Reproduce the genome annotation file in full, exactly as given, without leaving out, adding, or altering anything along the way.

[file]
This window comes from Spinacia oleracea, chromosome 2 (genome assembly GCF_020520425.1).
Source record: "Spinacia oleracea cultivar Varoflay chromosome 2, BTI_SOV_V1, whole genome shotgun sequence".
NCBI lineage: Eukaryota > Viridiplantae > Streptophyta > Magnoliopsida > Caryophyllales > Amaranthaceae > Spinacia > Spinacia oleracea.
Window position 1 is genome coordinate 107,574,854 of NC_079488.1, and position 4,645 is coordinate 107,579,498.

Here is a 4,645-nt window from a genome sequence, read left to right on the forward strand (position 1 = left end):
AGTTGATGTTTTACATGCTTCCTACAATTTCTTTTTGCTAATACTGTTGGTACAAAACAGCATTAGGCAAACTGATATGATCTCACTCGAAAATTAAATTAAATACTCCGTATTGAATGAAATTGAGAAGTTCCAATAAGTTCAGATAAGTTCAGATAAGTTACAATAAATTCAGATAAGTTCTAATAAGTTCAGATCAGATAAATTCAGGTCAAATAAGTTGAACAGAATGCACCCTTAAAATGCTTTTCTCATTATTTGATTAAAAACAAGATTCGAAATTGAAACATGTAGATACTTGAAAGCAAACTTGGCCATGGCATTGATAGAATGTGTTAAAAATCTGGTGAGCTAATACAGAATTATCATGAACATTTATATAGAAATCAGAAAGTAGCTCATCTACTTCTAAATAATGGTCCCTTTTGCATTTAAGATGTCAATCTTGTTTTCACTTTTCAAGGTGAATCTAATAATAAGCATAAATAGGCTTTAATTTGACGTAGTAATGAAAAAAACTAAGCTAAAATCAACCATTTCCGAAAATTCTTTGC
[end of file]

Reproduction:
This window comes from Spinacia oleracea, chromosome 2 (genome assembly GCF_020520425.1).
Source record: "Spinacia oleracea cultivar Varoflay chromosome 2, BTI_SOV_V1, whole genome shotgun sequence".
NCBI lineage: Eukaryota > Viridiplantae > Streptophyta > Magnoliopsida > Caryophyllales > Amaranthaceae > Spinacia > Spinacia oleracea.
Window position 1 is genome coordinate 107,574,854 of NC_079488.1, and position 4,645 is coordinate 107,579,498.

Here is a 4,645-nt window from a genome sequence, read left to right on the forward strand (position 1 = left end):
AGTTGATGTTTTACATGCTTCCTACAATTTCTTTTTGCTAATACTGTTGGTACAAAACAGCATTAGGCAAACTGATATGATCTCACTCGAAAATTAAATTAAATACTCCGTATTGAATGAAATTGAGAAGTTCCAATAAGTTCAGATAAGTTCAGATAAGTTACAATAAATTCAGATAAGTTCTAATAAGTTCAGATCAGATAAATTCAGGTCAAATAAGTTGAACAGAATGCACCCTTAAAATGCTTTTCTCATTATTTGATTAAAAACAAGATTCGAAATTGAAACATGTAGATACTTGAAAGCAAACTTGGCCATGGCATTGATAGAATGTGTTAAAAATCTGGTGAGCTAATACAGAATTATCATGAACATTTATATAGAAATCAGAAAGTAGCTCATCTACTTCTAAATAATGGTCCCTTTTGCATTTAAGATGTCAATCTTGTTTTCACTTTTCAAGGTGAATCTAATAATAAGCATAAATAGGCTTTAATTTGACGTAGTAATGAAAAAAACTAAGCTAAAATCAACCATTTCCGAAAATTCTTTGC